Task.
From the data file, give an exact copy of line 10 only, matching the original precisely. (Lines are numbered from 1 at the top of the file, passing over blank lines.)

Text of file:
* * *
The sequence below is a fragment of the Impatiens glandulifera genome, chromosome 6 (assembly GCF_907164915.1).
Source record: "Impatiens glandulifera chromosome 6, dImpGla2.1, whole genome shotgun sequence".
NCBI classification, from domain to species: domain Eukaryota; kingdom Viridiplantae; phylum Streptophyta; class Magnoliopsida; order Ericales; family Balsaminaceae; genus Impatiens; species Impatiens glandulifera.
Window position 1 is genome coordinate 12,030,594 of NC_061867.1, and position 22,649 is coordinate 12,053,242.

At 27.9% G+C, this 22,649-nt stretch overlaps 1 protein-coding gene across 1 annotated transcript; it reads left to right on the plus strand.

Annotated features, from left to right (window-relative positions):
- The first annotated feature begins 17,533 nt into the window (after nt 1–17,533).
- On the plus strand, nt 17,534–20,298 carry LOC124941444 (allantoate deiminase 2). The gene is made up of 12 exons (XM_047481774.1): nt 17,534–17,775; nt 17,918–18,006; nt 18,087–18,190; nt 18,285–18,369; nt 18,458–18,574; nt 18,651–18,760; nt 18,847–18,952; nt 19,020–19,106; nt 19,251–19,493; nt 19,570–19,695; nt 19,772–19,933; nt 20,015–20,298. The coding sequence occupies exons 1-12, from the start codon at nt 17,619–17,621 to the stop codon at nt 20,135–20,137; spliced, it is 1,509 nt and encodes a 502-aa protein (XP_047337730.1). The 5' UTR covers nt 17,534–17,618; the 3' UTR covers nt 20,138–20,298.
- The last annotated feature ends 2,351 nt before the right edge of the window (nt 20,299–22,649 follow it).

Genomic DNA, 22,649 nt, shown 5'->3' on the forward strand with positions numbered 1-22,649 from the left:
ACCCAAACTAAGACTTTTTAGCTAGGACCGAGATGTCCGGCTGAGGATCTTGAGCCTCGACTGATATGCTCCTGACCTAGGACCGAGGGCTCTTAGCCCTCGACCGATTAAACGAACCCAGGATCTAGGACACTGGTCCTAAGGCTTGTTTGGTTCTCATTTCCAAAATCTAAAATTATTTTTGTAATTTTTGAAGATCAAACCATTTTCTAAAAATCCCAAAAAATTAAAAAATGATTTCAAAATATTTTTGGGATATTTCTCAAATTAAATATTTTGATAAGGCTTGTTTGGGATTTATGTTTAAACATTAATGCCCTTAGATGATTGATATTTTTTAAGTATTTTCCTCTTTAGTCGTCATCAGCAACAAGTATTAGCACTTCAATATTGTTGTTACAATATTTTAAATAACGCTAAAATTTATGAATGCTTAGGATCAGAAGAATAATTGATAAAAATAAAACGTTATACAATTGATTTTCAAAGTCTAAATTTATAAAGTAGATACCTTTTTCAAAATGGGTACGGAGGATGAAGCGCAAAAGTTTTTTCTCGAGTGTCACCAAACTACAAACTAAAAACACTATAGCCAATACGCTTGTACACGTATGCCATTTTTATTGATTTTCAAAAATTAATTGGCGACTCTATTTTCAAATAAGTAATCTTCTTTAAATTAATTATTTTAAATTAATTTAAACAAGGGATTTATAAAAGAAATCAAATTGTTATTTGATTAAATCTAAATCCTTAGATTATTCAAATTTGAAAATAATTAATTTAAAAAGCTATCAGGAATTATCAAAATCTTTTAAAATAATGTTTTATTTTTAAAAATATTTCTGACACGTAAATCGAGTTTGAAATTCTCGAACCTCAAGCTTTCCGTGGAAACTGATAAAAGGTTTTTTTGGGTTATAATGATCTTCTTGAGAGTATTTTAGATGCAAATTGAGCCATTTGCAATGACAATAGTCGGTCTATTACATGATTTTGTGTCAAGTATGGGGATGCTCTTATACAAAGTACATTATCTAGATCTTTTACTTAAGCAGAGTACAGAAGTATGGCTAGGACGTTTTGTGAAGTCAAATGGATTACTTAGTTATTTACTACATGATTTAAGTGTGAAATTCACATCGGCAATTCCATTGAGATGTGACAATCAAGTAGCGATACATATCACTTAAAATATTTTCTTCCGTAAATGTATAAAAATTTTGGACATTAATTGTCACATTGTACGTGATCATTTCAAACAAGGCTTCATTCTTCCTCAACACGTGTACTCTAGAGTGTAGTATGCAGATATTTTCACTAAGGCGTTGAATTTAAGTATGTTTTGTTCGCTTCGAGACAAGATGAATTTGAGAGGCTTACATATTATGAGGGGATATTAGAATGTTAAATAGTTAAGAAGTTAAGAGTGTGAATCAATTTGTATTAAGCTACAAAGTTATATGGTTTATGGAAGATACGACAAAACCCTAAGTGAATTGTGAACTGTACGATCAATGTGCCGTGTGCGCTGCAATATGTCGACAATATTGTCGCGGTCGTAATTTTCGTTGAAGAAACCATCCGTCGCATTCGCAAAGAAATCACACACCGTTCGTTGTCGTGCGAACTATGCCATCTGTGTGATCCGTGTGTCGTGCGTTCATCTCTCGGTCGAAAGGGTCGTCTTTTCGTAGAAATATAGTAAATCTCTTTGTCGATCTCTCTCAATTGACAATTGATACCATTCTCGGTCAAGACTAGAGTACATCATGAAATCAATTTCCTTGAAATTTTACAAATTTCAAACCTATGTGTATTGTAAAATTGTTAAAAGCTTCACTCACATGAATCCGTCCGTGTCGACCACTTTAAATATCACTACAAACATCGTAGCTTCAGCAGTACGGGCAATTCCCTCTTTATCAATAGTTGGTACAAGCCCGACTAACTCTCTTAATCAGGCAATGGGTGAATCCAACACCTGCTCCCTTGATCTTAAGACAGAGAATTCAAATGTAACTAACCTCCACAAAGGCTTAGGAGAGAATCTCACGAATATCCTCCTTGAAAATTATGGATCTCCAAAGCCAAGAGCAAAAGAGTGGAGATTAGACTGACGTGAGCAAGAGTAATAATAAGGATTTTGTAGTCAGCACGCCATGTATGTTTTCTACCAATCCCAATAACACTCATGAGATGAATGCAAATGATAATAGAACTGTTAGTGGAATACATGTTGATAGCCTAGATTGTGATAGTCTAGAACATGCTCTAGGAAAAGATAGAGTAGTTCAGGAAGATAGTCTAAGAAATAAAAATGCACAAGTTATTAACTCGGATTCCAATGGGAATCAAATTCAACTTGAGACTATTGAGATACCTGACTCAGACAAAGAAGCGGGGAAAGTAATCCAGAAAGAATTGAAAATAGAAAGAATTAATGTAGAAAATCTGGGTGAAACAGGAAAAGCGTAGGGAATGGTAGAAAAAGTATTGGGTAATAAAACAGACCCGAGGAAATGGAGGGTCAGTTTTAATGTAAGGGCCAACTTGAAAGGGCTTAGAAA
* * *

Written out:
Genomic DNA, 22,649 nt, shown 5'->3' on the forward strand with positions numbered 1-22,649 from the left: